The right of pharmacists to refuse to sell the morning-after pill to customers on conscience grounds should be abolished, according to academics writing in the Journal of Medical Ethics.
Dr Cathal Gallagher, a pharmacist at the University of Hertfordshire, has written a paper with three other academics arguing that pharmacists who do not distribute the morning-after pill demand “the power of veto over the liberty of others, and over the implementation of public policy”.
Under current law, a pharmacist who is opposed to the morning-after pill can refuse to sell the pill but they must direct the customer to another provider.
But the academics argue that there is a little moral difference between a pharmacist refusing to sell the morning -after pill and a pharmacist directing a customer to where they can buy the pill.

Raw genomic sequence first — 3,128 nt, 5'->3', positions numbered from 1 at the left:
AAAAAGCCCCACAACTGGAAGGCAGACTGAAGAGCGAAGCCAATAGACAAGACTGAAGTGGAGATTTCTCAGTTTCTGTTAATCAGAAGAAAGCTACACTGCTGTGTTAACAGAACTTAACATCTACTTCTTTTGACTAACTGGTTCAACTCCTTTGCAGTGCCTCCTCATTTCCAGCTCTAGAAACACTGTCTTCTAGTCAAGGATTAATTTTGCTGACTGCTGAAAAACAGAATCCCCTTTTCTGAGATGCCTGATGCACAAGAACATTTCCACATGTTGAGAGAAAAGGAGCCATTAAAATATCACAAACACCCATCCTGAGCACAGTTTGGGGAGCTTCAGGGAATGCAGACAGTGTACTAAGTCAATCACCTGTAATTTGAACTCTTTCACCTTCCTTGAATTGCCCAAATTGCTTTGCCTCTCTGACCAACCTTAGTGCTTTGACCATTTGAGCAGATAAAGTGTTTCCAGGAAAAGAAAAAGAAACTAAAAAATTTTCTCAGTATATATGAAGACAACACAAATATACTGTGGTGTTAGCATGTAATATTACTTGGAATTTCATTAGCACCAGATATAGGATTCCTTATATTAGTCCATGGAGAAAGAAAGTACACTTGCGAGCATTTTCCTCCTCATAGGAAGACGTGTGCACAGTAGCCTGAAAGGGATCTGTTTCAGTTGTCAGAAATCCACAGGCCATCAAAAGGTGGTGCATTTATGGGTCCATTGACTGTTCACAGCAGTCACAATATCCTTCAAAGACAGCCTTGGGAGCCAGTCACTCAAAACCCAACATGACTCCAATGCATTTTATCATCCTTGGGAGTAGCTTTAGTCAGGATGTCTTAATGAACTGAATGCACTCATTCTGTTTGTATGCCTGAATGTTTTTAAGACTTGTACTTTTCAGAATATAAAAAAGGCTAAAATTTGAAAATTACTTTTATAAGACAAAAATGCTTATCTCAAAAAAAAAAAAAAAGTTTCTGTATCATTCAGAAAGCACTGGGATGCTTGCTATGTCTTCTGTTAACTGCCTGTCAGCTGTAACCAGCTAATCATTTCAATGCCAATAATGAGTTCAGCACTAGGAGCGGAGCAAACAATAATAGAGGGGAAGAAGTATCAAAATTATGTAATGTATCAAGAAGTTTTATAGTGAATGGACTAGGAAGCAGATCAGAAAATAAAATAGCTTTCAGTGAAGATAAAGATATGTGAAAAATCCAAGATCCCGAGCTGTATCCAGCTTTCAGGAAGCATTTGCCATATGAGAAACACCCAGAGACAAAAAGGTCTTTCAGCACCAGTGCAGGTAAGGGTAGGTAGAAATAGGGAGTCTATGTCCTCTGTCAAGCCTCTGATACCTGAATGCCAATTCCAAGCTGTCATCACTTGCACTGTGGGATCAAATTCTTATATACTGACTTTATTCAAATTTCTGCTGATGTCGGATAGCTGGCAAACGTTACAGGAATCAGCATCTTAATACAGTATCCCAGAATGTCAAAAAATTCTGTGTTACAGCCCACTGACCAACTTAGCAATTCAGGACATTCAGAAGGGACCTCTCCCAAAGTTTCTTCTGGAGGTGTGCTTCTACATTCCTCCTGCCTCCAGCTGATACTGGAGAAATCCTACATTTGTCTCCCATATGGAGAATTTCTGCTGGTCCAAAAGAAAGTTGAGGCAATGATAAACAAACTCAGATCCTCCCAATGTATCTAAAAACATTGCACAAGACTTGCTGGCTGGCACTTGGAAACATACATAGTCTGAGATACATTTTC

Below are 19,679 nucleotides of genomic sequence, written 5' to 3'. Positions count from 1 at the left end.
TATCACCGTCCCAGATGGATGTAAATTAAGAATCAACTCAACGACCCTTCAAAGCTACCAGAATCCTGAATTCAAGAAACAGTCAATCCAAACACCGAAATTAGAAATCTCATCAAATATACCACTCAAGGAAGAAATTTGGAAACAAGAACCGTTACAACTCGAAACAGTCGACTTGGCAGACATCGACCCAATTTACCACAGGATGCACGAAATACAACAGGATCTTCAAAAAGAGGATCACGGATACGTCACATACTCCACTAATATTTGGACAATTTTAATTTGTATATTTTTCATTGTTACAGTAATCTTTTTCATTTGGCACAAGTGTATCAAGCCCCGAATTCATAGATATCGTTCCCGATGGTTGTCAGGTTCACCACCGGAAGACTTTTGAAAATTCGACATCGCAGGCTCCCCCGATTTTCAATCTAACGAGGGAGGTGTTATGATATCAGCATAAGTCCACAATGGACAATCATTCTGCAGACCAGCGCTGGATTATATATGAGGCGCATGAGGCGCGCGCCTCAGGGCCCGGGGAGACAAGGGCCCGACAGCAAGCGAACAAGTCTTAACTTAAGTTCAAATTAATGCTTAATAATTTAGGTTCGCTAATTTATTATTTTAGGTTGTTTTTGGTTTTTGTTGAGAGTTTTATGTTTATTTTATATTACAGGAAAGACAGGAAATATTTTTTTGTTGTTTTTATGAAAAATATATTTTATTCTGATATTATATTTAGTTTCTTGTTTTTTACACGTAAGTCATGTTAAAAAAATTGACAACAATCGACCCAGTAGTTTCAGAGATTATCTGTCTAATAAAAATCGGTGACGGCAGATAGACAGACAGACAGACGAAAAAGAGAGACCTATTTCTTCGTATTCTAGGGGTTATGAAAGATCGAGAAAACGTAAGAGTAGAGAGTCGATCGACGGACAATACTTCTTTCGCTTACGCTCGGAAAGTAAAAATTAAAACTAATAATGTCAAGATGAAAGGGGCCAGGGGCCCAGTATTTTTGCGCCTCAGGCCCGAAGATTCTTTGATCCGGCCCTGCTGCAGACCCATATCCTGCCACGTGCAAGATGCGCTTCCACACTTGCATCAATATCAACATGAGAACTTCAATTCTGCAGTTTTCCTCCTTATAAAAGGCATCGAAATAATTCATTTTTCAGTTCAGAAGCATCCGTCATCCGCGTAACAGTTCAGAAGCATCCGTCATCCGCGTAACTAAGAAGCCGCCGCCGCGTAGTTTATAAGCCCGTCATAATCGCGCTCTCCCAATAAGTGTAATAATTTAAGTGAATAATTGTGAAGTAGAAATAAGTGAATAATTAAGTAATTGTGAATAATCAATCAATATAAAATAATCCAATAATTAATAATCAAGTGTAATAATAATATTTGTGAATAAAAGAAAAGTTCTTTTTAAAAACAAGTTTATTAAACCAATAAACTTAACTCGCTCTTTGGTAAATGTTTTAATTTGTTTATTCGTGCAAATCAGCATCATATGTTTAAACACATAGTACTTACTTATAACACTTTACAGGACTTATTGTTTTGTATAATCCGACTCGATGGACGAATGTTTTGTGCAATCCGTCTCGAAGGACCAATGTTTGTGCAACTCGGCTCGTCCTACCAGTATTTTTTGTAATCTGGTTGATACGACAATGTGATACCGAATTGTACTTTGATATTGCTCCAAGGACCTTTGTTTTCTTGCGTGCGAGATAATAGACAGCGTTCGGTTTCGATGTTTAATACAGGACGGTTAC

They write: “Either the regulators must compel all pharmacists to dispense emergency contraception to all suitable patients who request it, or a pharmacist must refuse either to supply Emergency Hormonal Contraception or to refer the patient to an alternative supplier and challenge any subsequent sanctions imposed by their regulator.”
Dr David Jones, director of the Anscombe Bioethics Centre said: “This would destroy pharmacy as a profession and reduce pharmacists to the role of an automatic dispensers.
“As it is a key principle of medical ethics that a competent patient has a right to refuse to accept treatment so it is a key principle of medical ethics that a professional has a right to refuse to provide treatment that he or she does not think would benefit the patient. We need conscientious doctors, nurses and pharmacists, even if that means we will sometimes not get what we want.”